Shocking Statistics Show Why Young Men Are Struggling To Form Relationships
New research has revealed that young men are ‘hooked on porn and desperately lonely’ as socialising, dating, and intimacy are brought into the digital age.
Facebook was launched as today’s 18-year-old started primary school, so we are now able to observe the impact of growing up in an instant gratification society which updates its trends and culture at a rate that current policy and education does not keep up with.
The research from the Family Stability Network (Fastn) showed that six out of 10 men aged 16-19 worry they will never find love and explain how online porn plays a big role in shaping teenagers’ views of relationships.
One in three of the 500 men said they expect sex in real life to be like it is in porn, with 63 per cent of young men admitting to watching at least once a week, and 28 per cent viewing five times or more per week.
Thinker and speaker Simon Sinek perfectly voiced the struggles and entitlement Millennials experience in the workplace, and the effects of parenting, technology, impatience, and environment on our relationships, mindset, and happiness.]
It’s not that often that a real, serious, honest video goes viral, but this one obviously resonated with millions of people when he explained we were ‘dealt a bad hand’ which has resulted in low self esteem, unrealistic expectations, higher suicide rates, unfulfillment, social media addictions, and superficial relationships.
The report, titled Love, Lust and Loneliness, paints a picture of the obstacles today’s young men navigate in their quest for happiness and revealed a lot of fears and worries.
A concerning 60 per cent worry about being alone, 61 per cent are scared they’ll be a disappointment in a relationship, and 55 per cent are anxious they’ll be laughed at if they are emotionally open.
This lack of education and normalisation leads to the isolation of young men who think they are the only ones dealing with issues which in reality are very common.
Peter Saddington, a sex therapist and counselor from Relate, a charity which is focused on supporting people with every type of relationship, said to UNILAD:
The findings reflect very much what we see. Young people are experiencing more problems with sex and their relationships, and are under pressure and anxious that either they’re not going to have a relationship or they’re not going to be able to perform sexually as they think they should do.
It is a confusing and worrying time for the younger generation coming through.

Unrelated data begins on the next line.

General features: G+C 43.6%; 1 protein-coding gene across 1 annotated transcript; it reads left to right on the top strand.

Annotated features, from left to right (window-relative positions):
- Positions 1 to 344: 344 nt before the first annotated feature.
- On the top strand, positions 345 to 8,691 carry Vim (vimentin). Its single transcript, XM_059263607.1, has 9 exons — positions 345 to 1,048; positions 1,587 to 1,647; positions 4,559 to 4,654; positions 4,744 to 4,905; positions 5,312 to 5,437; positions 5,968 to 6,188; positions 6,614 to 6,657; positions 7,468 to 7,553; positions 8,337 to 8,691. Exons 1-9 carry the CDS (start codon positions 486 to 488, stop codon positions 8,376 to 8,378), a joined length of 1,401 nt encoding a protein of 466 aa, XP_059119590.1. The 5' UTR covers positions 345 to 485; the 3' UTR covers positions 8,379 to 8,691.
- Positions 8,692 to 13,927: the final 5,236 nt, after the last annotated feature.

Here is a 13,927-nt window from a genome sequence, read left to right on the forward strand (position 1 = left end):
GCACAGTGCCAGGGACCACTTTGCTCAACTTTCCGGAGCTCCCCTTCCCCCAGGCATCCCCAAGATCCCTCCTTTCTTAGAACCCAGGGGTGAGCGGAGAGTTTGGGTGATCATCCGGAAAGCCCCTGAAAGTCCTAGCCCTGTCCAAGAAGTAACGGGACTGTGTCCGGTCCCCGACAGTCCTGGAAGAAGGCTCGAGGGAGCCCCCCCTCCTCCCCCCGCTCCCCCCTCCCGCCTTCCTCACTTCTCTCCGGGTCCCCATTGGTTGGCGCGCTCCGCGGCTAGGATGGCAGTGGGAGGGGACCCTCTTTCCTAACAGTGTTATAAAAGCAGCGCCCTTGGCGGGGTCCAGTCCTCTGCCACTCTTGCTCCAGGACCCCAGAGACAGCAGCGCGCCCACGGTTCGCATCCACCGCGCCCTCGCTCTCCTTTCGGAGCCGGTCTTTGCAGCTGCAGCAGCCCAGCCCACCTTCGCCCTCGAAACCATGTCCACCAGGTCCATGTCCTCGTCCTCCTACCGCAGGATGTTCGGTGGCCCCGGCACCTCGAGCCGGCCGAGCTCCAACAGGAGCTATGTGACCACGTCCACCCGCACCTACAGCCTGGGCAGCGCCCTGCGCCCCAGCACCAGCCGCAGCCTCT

I think that technology is a really useful tool but in the areas of sex there are some risks associated with the fact that most young men do look at porn.
It is trying to think about how we might be able to educate them in terms of the risk, and acknowledge that a lot of young men do watch it.
Porn isn’t real life and one of the key things we notice in young people coming through is that they are dissatisfied with their sexual relationship or unable to be sexual because partner sex is a very different sex to porn.
Education starting in schools to talk about porn, accepting it’s out there rather than pretending it doesn’t exist or saying ‘don’t watch it’, because they’re going to watch it.
I’d campaign for celebrities to talk about what real relationships are like and the difficulties as well as sexually some of their experiences and normalising the idea of going and asking for help rather than the isolated approach where people have problems.
Catherine Barker from Fastn said:
Eight out of ten young men would welcome better advice about their relationship problems, but they often rely on porn and advice from friends to guide their expectations of relationships.
We can’t bury our heads in the sand about the realities of the digital world we live in and needn’t see social media and the Internet as a barrier to supporting young people to develop healthy relationships.
We have a responsibility to extend sexual relationship education beyond the classroom and onto the internet, which is where these young men are really paying attention.
Frank Young, Head of Family Policy for the Centre for Social Justice said:
This report is a wake up call and points to a new crisis of loneliness amongst young men.
We look to families to do so much and yet this report highlights a worrying trend in young men struggling to maintain really good relationships.
No wonder we lead the world in family breakdown. The Government needs to step in and look beyond the classroom
Fastn and other organisations are campaigning for government to improve sex and relationship education and continue it into late teens and early twenties.
They are also calling for those providing relationship advice to bring their mindsets to the 21st century, acknowledging the huge difference it has made to intimacy and relationships.
You can read the full report here.
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